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Appendix C Comparison of 1995 and 2005 Dietary Guidelines for Americans This appendix presents a table comparing the 1995 Dietary Guidelines for Americans (HHS/USDA, 1995) with the 2005 Dietary Guidelines for Americans (HHS/USDA, 2005). 135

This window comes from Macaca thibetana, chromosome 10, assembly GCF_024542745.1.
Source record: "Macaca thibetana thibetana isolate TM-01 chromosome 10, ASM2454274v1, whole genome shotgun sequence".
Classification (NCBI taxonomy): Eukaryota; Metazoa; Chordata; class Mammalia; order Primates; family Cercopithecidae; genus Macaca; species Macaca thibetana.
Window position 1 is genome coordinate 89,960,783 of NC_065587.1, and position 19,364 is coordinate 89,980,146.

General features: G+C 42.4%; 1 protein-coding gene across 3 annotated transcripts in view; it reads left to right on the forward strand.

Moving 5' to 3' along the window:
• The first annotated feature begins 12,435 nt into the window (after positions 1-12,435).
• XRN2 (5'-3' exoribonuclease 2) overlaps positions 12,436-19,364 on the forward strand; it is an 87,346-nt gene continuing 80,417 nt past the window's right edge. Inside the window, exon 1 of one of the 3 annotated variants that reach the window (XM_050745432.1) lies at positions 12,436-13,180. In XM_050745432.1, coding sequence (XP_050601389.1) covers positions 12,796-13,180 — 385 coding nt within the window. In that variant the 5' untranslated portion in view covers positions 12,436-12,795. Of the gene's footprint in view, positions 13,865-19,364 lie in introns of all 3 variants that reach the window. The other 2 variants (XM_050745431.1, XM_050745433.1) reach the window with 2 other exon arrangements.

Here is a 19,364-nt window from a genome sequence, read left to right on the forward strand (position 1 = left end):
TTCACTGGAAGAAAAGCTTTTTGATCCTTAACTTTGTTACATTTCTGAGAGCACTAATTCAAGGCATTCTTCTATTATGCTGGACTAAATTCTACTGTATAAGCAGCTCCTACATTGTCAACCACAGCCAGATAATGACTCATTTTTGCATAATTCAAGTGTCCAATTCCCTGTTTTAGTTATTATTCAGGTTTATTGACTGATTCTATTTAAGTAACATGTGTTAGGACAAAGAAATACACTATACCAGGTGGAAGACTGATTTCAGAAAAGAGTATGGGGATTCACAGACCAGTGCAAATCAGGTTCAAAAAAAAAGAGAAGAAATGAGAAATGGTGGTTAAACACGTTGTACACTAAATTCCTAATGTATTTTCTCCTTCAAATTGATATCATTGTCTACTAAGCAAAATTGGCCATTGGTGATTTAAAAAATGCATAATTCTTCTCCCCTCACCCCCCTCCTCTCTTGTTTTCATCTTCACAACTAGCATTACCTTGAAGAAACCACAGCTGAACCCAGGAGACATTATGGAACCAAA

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136 TABLE C-1 Comparison of Key Recommendations in the 1995 and 2005 Dietary Guidelines for Americans with Regard to Topics Relevant to the Revision of the Meal Pattern and Nutrition Standard Requirements of the National School Lunch Program and School Breakfast Program 1995 Dietary Guidelines for Americans 2005 Dietary Guidelines for Americans Guideline Key Context in Text Focus Area Key Recommendations Eat a variety of foods To obtain the nutrients and other substances Adequate nutrients Consume a variety of nutrient-dense foods and needed for good health, vary the foods you eat. within calorie needs beverages within and among the basic foods Use foods from the base of the Food Guide groups while choosing foods that limit the Pyramid as the foundation of your meal. intake of saturated fat and trans fats, Choose different foods within each food group cholesterol, added sugars, and salt (grain products, vegetables, fruits, milk and milk products, protein-rich plant foods (beans, nuts), and protein-rich animal foods (lean Meet recommended intakes within energy meat, poultry, fish, and eggs). needs by adopting a balanced eating pattern, Use foods from the base of the Food Guide such as the U.S. Department of Agriculture Pyramid as the foundation of your meal. (USDA) Food Guide or the Dietary Growing children [and] teenage girls … have Approaches to Stop Hypertension(DASH) higher needs for some nutrients (calcium and Eating Plan. iron). Choose lean and low-fat foods and beverages most often. Balance the food you eat Emphasis is on increasing physical activity, Weight management To maintain body weight in a healthy range, with physical activity— aiming for at least 30 minutes of moderate balance calories from foods and beverages with maintain or improve physical activity on most days of the week, eating calories expended. your weight foods that are lower in calories, and evaluating To prevent gradual weight gain over time, body weight. make small decreases in food and beverage calories and increase physical activity. Overweight children: reduce the rate of body weight gain while allowing growth and development. Consult a health care provider before placing a child on a weight-reduction diet.